Amazon ancestral land not up for sale, says ‘Green Nobel’ winner

BOGOTA: As a girl growing up in Ecuador’s Amazon rainforest, Nemonte Nenquimo would listen to stories passed down from her ancestors about how the Waorani indigenous people preserved their forests and defended their lands from settlers and oil companies.

Those tales of survival and resistance later inspired Nenquimo to become a leader of the Waorani people and win a historic court case to protect 500,000 acres (202,000 hectares) of Amazon rainforest from exploitation by oil companies.

On Monday, Nenquimo’s activism and leadership earned her a prestigious Goldman Environmental Prize – known as the “Green Nobel” – which honors grassroots activism, along with five other winners.

“What happens on our territory is our decision. Our territory is not up for sale,” Nenquimo, 35, told the Thomson Reuters Foundation in a Zoom interview, wearing traditional red face paint.

“We come from here. It’s our home … which our grandfathers have defended for thousands of years.”

Last year, an Ecuadorian court ruled that the government had failed to properly consult with the 4,000-strong Waorani people back in 2012 before holding an international auction to sell 16 oil blocks that run through ancestral lands in the country’s eastern jungle.

The landmark court decision means the government has had to suspend the selling of the land for oil extraction.

“This was a victory not only for the Waorani people but for all of Ecuador’s Amazonian indigenous people. It was a victory in favor of life,” said Nenquimo, who is the first female president of the Waorani Pastaza Organization.


Born in the jungle, a young Nenquimo would go fishing, collect food from the forest, bathe in waterfalls, and learn about traditional plant medicine from her parents.

She also witnessed how disease brought by white Christian missionaries who first made contact with the Waorani people in the 1950s led to the death of her grandfather and other relatives from polio.

The missionaries brought with them the Bible, a new language and schools that Nenquimo says she rejected because the lessons went against what her parents had taught her about nature.

Such childhood experiences deepened her resolve to protect the Amazon rainforest, which scientists say is crucial in the fight against climate change as trees are a major store of planet-warming carbon.

Spanning nine countries in South America, the Amazon faces worsening fires and clearing for agriculture and mining. About 15-17% of the original forest has been destroyed, mostly since the 1970s, scientists warn.

“Everything we do is also about defending the planet, the air we breathe. Humans can’t live without water, without air,” said Nenquimo, who was also named one of TIME magazine’s 100 most influential people of 2020.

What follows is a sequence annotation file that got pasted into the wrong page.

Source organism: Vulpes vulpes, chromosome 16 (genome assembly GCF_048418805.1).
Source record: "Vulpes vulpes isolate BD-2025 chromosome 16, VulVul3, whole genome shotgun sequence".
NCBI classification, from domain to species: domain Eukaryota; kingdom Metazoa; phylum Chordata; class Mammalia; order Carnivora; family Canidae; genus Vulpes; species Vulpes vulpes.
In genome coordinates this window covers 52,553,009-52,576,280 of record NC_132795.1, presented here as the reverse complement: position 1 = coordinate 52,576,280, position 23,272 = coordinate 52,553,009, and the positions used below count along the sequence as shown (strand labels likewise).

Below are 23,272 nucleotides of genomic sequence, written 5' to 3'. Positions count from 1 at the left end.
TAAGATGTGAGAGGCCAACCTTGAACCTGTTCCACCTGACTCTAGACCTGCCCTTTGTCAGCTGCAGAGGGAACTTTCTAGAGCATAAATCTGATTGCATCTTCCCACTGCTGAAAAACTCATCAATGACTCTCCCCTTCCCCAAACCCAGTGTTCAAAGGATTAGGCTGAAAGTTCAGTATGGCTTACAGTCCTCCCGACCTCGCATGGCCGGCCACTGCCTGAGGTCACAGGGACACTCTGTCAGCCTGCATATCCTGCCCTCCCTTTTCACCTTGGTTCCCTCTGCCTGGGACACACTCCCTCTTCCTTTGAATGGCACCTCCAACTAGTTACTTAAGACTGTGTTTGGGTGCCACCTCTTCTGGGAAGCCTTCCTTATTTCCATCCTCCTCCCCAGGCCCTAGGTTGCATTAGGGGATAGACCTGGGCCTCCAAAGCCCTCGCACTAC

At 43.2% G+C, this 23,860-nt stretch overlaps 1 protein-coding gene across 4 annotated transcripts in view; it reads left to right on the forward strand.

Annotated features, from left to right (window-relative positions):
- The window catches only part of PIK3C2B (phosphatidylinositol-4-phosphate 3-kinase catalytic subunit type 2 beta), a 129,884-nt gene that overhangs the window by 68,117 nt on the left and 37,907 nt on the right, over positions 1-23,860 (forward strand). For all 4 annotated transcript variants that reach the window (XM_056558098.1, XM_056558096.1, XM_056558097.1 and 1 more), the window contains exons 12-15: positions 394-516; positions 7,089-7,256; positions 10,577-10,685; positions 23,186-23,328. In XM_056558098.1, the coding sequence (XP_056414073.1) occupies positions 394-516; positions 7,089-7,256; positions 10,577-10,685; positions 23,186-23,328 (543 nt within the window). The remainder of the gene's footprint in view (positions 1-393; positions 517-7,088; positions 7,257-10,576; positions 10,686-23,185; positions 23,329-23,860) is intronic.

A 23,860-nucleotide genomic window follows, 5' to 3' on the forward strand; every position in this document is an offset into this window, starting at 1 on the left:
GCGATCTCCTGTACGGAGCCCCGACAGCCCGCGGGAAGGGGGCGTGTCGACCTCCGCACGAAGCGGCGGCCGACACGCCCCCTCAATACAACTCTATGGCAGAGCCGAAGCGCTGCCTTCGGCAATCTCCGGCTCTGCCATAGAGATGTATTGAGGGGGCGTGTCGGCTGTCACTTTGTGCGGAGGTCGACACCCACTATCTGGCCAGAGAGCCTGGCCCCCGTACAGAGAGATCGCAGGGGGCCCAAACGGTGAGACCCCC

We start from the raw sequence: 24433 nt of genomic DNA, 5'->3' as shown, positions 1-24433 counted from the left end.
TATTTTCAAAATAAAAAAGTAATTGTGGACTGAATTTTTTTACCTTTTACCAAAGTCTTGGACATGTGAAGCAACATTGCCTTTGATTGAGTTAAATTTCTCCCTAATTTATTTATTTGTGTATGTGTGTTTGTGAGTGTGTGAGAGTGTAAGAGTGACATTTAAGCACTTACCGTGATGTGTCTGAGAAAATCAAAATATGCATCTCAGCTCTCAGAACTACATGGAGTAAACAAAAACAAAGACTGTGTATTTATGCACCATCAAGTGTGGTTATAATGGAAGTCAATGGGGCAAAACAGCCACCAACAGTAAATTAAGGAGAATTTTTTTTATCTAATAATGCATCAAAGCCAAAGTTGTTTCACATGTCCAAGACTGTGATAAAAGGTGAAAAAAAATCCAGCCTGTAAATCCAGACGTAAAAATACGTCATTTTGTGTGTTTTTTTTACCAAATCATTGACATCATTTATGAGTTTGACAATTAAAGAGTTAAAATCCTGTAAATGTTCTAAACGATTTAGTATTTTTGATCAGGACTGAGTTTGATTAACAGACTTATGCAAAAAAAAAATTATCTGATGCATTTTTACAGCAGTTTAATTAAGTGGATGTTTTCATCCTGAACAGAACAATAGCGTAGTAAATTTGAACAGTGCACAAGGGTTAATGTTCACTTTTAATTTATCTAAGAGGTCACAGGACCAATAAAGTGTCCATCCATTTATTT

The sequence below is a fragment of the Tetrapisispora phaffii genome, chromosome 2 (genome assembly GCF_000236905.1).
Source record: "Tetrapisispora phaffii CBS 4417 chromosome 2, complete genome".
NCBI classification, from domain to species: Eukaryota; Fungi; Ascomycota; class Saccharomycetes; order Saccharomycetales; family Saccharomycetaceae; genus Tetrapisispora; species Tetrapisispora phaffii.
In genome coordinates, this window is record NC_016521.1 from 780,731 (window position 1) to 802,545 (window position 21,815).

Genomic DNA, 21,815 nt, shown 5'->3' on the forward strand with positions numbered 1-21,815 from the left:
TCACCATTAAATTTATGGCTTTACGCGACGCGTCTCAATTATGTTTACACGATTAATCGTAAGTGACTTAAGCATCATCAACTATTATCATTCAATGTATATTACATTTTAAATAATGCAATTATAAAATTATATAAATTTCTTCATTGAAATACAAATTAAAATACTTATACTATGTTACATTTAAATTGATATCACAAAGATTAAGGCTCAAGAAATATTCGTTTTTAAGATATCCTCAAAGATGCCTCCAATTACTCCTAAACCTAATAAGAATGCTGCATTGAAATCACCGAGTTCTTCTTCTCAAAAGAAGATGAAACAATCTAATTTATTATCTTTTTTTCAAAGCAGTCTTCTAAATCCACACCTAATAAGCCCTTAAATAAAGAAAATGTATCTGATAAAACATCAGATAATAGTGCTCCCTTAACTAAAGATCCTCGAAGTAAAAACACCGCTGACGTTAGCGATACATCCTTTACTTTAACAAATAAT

“Indigenous people have wisely known for thousands of years that you have to protect Mother Earth. Don’t wait for indigenous people to fight on your behalf … we need to work together to protect the forest.”

To help conserve the rainforest, Nenquimo began working with other indigenous tribes living in the Ecuadorian Amazon and co-founded the nonprofit Ceibo Alliance.

“We would hear from the companies and government that drilling for oil would bring development in terms of health and education,” Nenquimo said.

“But, in reality, it’s very sad to see indigenous people who had vast lands, healthy forests and unpolluted rivers … which are now deforested and their water contaminated.”

As part of her campaign to prevent the auction and sale of the forest to oil companies, Nenquimo led a project to map ancestral lands using a Global Positioning System (GPS), drones and cameras that took nearly three years to complete.

“We made our own map of our lands with the help of our guides and grandfathers,” she said.

“This work was very important to us as it allowed us to make our land visible to the government.”


Announced in San Francisco, California, the Goldman Environmental Prize, worth about $175,000, is given to each of the six winners to support their environmental activism and continue local campaigns.

Fellow prize winners include Chibeze Ezekiel, a Ghanaian anti-coal campaigner, and Paul Sein Twa, an indigenous environmentalist of Karen descent from Myanmar who spearheaded the creation of a 1.35 million-acre (5,485 sq km) conservation zone, among others.

Nenquimo said deciding how the prize money is spent will be done by holding an assembly and making a “collective decision.”

She would like to see it invested in education and providing training and seeds for indigenous communities to grow non-traditional food crops, like peanuts, which would give communities new ways to earn money, and to set up fish farms.

Nenquimo vowed to continue her fight to preserve the Amazon, drawing inspiration from her young daughter to ensure she and future generations can live peacefully on their lands.

“Mother Earth isn’t waiting for us to save ourselves. The only thing that Mother Earth asks is that we respect her, and that’s what we are doing,” Nenquimo said.


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